A man whose mind is not unlike an
attention-hungry child speeds his low-hanging
yellow sports car
down the Harbor Freeway; he’s either offensively
late for some banal appointment after work or
projecting his abyssal insecurity on the
thousands of folks just hoping to make their way
to their postwar sanctuaries, browning lawns,
fading swing sets, and significant others unscathed.
The legion of vehicles, blocked, swerving, and
ebbing, sardine-level tight southbound; if the city was
a living person then their artery risked infarction.
When the Federal Highway Administration designated the
nearly thirty-two mile concrete slab Interstate status, they surely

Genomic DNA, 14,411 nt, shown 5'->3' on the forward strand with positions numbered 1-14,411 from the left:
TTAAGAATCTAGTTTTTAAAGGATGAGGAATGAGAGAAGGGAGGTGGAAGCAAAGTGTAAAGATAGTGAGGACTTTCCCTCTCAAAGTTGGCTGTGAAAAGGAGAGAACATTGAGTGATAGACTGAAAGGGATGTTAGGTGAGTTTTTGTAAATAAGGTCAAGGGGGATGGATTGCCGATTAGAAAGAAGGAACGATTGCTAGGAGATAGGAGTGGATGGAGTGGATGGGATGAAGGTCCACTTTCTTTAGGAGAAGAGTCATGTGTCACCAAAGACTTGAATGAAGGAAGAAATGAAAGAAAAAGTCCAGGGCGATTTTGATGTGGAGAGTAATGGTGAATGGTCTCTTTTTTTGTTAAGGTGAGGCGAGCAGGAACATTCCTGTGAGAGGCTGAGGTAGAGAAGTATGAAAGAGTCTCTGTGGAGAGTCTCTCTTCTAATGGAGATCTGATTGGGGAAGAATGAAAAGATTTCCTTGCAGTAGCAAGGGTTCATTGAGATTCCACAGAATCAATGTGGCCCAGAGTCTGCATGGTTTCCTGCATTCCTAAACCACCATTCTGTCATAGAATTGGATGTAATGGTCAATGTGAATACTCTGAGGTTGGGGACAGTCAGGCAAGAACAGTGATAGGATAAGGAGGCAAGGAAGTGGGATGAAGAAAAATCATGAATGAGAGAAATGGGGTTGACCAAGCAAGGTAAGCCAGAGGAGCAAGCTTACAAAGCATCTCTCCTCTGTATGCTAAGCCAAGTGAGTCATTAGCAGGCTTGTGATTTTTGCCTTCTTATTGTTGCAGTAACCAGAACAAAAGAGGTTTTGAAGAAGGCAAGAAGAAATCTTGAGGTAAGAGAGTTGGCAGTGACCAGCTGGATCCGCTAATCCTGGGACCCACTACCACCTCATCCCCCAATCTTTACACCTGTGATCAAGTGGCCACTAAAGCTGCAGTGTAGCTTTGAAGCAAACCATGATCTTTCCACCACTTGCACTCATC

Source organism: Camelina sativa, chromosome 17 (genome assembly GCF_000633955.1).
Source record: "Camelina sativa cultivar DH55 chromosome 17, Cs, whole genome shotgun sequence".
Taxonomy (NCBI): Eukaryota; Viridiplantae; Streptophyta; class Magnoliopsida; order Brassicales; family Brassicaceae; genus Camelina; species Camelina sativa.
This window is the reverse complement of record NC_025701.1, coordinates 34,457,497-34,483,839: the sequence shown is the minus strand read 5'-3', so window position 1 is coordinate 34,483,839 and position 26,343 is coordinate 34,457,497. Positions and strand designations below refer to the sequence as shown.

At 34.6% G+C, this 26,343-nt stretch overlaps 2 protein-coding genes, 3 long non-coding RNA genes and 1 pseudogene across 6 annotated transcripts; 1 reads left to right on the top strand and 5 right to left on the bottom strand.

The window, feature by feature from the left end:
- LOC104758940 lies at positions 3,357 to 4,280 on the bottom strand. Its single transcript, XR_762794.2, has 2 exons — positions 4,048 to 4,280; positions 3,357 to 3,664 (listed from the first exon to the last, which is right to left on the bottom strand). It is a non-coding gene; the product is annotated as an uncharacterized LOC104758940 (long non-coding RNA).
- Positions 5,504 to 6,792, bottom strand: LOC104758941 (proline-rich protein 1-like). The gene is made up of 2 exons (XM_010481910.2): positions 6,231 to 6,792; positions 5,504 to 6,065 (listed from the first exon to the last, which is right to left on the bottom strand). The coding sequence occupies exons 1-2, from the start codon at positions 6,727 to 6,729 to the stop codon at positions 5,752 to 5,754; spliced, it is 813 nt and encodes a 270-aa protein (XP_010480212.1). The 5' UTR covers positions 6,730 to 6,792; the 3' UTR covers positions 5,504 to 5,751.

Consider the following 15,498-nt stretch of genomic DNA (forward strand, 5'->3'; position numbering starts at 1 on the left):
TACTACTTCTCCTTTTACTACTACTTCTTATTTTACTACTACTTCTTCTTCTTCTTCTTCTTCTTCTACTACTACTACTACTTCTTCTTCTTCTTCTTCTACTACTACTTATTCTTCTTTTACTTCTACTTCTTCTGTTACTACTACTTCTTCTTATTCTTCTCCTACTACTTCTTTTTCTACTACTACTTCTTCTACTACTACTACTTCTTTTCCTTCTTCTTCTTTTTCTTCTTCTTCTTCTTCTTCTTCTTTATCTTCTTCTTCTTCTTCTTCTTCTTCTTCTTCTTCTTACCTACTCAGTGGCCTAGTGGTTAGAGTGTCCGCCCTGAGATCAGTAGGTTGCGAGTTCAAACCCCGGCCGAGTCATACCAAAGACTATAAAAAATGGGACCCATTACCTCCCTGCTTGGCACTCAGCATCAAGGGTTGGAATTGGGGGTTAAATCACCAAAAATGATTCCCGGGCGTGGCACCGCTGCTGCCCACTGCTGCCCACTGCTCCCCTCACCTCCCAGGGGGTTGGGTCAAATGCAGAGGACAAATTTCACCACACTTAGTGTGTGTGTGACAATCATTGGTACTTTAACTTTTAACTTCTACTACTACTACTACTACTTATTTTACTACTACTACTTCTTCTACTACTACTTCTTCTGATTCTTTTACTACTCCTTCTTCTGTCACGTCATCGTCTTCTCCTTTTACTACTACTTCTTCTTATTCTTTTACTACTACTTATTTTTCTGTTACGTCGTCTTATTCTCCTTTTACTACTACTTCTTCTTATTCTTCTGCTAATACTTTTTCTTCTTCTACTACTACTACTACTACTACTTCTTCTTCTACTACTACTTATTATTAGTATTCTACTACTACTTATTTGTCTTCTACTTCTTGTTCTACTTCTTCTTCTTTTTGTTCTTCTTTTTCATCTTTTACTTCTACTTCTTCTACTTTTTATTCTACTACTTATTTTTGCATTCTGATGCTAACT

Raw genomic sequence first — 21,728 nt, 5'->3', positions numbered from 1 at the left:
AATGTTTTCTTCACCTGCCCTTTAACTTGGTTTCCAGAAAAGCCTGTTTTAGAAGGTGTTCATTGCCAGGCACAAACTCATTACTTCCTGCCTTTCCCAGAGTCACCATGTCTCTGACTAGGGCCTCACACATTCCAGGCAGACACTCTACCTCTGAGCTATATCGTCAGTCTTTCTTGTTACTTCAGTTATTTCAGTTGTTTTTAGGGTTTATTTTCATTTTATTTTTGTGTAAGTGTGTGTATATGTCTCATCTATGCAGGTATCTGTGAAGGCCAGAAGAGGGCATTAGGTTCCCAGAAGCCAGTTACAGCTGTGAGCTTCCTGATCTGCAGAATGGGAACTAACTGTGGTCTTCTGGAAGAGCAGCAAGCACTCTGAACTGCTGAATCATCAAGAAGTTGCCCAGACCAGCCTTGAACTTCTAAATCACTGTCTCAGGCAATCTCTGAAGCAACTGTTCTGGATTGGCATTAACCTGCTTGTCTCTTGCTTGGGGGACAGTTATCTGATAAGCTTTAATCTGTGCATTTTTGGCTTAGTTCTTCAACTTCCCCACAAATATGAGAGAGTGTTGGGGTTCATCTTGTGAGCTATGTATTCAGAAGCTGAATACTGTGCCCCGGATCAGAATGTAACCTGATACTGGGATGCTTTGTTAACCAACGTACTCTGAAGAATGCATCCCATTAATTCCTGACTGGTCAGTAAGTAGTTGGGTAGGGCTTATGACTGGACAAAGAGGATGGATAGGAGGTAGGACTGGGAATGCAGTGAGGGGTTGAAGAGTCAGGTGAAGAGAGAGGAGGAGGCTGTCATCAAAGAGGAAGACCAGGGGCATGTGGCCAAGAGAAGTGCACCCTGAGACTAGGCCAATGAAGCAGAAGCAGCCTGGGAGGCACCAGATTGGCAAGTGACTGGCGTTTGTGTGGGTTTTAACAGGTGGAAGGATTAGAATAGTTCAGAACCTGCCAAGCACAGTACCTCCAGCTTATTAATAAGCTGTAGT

touted the efficiency, modernity, and individuality denizens
would experience—no need to share precious air rights with
the dirty man on the streetcar; little did they realize the stagnant
music festival it would become today—motorists peering
surreptitiously into the adjacent pods,
guilty like Peeping Toms, while bachata, conjunto norteño,
hyperpop, a sterilized shell called KROQ, and Real 92.3
pour out of half-cracked windows into an aural stew. What
the fuck did they do to Art Laboe and his Connection? So as
the unsettling image of white socks unassumingly on the
freeway under a baby blue sheet comes into everyone’s view,
their otherwise inane commute assumes a different
tune. Yellow sports car man revs to express his frustration,
Larry Elder’s talk radio program howling behind the glass,
and catches a glimpse of the socks, thinking at least he’s not stuck in traffic.
Liam is the editor-in-chief of Zora Zine and begins an MFA in Screenwriting at University of Southern California this Fall.